Syria is in the International Time-Out Corner Again

I think at this point we’re all aware of some of the problems the U.S. and several other countries have with Syria. After the country’s Civil War began, President Bashar al-Assad’s military was repeatedly accused of indiscriminately killing civilians. For those who haven’t been following the story, Syrian rebel groups have been fighting against Assad’s authoritarian regime, and Assad has responded by firing on, using chemical weapons, and even dropping bombs on it’s own citizens. These “barrel bombs” are the most recent thing that’s got everyone riled up. The United Nations has even held a conference to specifically address the developing humanitarian crisis, which in January alone has resulted in 271 civilian casualties and over 1000 injuries.

Assad, however, continues to deny any government involvement in these bombings, despite the fact that these events are well-documented: there are literally videos of the Syrian military pushing these bombs out of helicopters and onto civilian populations. In a rare interview with BBC news on Tuesday morning, President Assad reiterated, “We have bombs, missiles and bullets… There is [are] no barrel bombs, we don’t have barrels.” British Foreign Secretary Philip Hammond was quick to condemn these remarks, saying, “Assad is deluded or lying when he says his military are not murdering hundreds of innocent civilians with the use of barrel bombs.”

To be fair, Syria isn’t intentionally targeting civilians. As Syrian activist and journalist Ibrahim as-Assil explained at the a UN conference this past May, the problem is more that these bombs are inaccurate, not that the regime has malicious intent. However, the moral conflict arises when the government refuses to acknowledge that they need to find another way to combat the rebels, which doesn’t involve endangering civilians. To make a long story short, the U.S. and several other countries have cut Syria off, so long as its government’s disregard for human life continues.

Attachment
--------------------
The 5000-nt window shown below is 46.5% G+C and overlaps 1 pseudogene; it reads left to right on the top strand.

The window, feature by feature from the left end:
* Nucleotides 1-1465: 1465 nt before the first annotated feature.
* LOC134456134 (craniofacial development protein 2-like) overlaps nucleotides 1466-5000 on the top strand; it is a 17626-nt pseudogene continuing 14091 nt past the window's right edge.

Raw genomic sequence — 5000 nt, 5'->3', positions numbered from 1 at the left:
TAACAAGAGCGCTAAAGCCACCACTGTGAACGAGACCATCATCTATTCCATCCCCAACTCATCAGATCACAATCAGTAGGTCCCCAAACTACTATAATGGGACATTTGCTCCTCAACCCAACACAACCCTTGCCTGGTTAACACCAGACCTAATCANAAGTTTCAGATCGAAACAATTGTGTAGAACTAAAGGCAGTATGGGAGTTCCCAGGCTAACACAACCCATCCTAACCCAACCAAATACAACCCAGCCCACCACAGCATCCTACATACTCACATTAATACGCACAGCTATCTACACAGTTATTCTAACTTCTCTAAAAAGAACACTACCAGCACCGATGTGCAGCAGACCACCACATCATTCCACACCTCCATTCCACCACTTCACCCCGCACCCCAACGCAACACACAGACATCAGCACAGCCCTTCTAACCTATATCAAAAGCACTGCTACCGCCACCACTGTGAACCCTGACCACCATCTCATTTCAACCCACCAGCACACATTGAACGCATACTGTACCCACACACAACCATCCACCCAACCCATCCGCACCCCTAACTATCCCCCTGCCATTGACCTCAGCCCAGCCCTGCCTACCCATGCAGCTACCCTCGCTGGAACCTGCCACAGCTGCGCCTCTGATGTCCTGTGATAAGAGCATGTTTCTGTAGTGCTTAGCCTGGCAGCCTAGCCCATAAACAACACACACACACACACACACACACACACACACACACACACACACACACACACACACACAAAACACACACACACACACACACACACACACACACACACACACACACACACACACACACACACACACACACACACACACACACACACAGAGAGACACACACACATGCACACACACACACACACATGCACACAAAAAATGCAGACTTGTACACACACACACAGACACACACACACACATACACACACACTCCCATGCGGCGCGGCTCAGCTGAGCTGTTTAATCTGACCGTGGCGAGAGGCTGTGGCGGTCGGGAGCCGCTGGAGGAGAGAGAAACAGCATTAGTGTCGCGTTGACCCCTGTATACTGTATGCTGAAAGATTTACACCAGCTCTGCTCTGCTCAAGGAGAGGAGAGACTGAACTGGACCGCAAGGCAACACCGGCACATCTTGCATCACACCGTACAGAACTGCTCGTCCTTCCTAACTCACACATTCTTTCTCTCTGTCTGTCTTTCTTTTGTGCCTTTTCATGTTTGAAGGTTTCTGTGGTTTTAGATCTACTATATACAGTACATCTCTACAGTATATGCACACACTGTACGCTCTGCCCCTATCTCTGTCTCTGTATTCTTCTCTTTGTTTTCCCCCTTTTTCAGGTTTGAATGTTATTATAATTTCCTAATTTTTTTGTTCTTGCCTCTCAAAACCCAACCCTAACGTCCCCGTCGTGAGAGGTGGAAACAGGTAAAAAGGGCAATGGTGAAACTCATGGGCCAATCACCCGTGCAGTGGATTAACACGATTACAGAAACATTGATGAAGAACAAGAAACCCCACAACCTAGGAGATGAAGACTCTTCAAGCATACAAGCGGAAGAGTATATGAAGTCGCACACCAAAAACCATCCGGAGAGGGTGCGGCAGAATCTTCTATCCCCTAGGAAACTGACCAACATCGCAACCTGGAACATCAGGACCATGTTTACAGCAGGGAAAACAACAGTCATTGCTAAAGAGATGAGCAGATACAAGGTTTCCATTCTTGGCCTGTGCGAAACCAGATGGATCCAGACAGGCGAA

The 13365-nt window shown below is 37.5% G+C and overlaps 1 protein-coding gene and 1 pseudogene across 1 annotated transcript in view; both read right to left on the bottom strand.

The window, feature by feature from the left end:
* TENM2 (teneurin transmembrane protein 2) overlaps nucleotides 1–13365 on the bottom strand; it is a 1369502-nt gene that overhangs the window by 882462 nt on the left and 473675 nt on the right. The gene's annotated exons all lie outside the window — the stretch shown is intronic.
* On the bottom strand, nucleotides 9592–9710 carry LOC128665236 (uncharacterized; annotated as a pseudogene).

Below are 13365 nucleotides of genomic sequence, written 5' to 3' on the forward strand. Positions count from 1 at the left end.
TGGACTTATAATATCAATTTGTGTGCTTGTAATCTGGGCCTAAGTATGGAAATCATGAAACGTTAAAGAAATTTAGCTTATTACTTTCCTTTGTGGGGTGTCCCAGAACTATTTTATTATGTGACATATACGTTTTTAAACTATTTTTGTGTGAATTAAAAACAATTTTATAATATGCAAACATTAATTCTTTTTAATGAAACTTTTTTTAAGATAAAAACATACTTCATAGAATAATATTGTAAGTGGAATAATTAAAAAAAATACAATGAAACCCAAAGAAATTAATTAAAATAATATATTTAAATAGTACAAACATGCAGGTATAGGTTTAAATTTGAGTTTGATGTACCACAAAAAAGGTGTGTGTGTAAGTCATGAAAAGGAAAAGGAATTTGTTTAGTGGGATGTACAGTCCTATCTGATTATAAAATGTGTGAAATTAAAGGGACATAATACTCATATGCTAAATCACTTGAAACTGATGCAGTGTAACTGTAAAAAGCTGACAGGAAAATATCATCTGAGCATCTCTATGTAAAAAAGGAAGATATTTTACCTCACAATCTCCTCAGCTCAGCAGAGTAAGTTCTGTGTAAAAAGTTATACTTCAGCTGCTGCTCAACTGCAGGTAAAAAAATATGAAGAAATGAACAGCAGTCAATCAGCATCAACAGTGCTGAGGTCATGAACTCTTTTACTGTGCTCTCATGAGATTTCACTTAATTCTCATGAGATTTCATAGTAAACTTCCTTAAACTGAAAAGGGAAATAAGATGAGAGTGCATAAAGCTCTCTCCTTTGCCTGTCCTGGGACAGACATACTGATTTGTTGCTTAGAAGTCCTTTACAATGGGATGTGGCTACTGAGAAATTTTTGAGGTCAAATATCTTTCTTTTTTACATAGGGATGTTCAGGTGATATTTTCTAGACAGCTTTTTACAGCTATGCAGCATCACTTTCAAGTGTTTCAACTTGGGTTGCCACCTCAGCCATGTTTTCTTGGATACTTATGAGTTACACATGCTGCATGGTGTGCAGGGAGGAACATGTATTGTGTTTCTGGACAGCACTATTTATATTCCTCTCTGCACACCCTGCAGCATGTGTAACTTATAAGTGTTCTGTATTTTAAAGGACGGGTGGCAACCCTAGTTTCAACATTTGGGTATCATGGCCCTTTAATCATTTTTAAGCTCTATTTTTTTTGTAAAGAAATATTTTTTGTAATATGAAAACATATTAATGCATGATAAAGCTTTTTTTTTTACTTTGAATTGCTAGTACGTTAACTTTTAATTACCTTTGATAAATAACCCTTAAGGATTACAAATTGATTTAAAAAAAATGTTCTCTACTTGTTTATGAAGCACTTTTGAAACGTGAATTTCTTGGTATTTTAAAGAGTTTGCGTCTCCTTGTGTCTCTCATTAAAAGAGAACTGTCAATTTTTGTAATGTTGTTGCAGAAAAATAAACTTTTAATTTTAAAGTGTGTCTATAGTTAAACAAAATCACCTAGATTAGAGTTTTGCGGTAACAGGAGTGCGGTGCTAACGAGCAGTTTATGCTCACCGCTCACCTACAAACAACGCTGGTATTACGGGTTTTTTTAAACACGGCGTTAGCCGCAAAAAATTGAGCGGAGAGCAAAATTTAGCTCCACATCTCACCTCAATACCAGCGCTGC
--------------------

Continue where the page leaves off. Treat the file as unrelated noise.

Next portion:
Recently though, things have been shaken up again in the Middle East. And it stems from the rise of ISIS.

To clear up any preconceptions you might have about Syria’s connection with ISIS, ISIS is not a Syrian rebel group. It is a transnational organization which was around for years before the start of the Syrian civil war. While ISIS does not support Syria’s secular government, they have managed to benefit from the conflict within the country. It allowed ISIS to get battlefield experience, and attracted a ton of financial support from Gulf states and private donors looking to oust Assad. Throughout the turmoil they have also attained a crucial safe haven in eastern Syria. ISIS also absorbed a lot of recruits from Syrian rebel groups, which means that arming Syrian rebels, as some have suggested, probably would not have helped dismantle ISIS (although according to former Secretary of State Hillary Clinton and former Ambassador to Syria Robert Ford, it may have been essential to taking out Assad. Either way, arming them now would be too little, too late at this point.).